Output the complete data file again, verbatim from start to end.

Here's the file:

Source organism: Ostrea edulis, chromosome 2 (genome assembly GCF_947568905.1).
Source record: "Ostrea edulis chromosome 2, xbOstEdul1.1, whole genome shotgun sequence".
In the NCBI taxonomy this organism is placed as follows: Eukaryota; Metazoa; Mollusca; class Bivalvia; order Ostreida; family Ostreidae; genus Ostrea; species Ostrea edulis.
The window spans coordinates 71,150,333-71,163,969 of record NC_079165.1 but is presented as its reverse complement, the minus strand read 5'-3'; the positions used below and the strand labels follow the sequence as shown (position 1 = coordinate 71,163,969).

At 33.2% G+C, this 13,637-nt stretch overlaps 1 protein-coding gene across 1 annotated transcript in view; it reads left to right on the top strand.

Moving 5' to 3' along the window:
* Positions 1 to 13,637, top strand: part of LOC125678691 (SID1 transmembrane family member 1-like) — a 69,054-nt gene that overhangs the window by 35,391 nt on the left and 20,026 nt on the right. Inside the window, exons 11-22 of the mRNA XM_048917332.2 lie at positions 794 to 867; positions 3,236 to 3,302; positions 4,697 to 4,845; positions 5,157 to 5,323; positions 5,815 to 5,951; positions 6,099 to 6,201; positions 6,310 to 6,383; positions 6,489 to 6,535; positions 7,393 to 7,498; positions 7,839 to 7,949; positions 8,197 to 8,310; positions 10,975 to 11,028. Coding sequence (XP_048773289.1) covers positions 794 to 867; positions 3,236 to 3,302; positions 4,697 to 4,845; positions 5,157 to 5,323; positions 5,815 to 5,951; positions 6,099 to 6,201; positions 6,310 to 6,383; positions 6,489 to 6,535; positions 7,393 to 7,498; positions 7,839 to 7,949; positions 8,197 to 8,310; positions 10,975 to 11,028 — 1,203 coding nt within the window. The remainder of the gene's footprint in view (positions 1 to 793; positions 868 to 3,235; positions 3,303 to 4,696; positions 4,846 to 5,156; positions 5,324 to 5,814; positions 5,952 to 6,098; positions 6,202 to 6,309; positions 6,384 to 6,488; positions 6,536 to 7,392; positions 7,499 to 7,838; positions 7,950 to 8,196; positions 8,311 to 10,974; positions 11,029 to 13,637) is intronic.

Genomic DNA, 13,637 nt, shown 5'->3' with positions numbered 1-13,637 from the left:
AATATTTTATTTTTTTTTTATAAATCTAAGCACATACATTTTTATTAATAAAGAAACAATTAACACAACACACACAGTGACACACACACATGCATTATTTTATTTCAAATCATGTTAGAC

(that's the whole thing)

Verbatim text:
Source organism: Ostrea edulis, chromosome 2 (genome assembly GCF_947568905.1).
Source record: "Ostrea edulis chromosome 2, xbOstEdul1.1, whole genome shotgun sequence".
In the NCBI taxonomy this organism is placed as follows: Eukaryota; Metazoa; Mollusca; class Bivalvia; order Ostreida; family Ostreidae; genus Ostrea; species Ostrea edulis.
The window spans coordinates 71,150,333-71,163,969 of record NC_079165.1 but is presented as its reverse complement, the minus strand read 5'-3'; the positions used below and the strand labels follow the sequence as shown (position 1 = coordinate 71,163,969).

At 33.2% G+C, this 13,637-nt stretch overlaps 1 protein-coding gene across 1 annotated transcript in view; it reads left to right on the top strand.

Moving 5' to 3' along the window:
* Positions 1 to 13,637, top strand: part of LOC125678691 (SID1 transmembrane family member 1-like) — a 69,054-nt gene that overhangs the window by 35,391 nt on the left and 20,026 nt on the right. Inside the window, exons 11-22 of the mRNA XM_048917332.2 lie at positions 794 to 867; positions 3,236 to 3,302; positions 4,697 to 4,845; positions 5,157 to 5,323; positions 5,815 to 5,951; positions 6,099 to 6,201; positions 6,310 to 6,383; positions 6,489 to 6,535; positions 7,393 to 7,498; positions 7,839 to 7,949; positions 8,197 to 8,310; positions 10,975 to 11,028. Coding sequence (XP_048773289.1) covers positions 794 to 867; positions 3,236 to 3,302; positions 4,697 to 4,845; positions 5,157 to 5,323; positions 5,815 to 5,951; positions 6,099 to 6,201; positions 6,310 to 6,383; positions 6,489 to 6,535; positions 7,393 to 7,498; positions 7,839 to 7,949; positions 8,197 to 8,310; positions 10,975 to 11,028 — 1,203 coding nt within the window. The remainder of the gene's footprint in view (positions 1 to 793; positions 868 to 3,235; positions 3,303 to 4,696; positions 4,846 to 5,156; positions 5,324 to 5,814; positions 5,952 to 6,098; positions 6,202 to 6,309; positions 6,384 to 6,488; positions 6,536 to 7,392; positions 7,499 to 7,838; positions 7,950 to 8,196; positions 8,311 to 10,974; positions 11,029 to 13,637) is intronic.

Genomic DNA, 13,637 nt, shown 5'->3' with positions numbered 1-13,637 from the left:
AATATTTTATTTTTTTTTTATAAATCTAAGCACATACATTTTTATTAATAAAGAAACAATTAACACAACACACACAGTGACACACACACATGCATTATTTTATTTCAAATCATGTTAGAC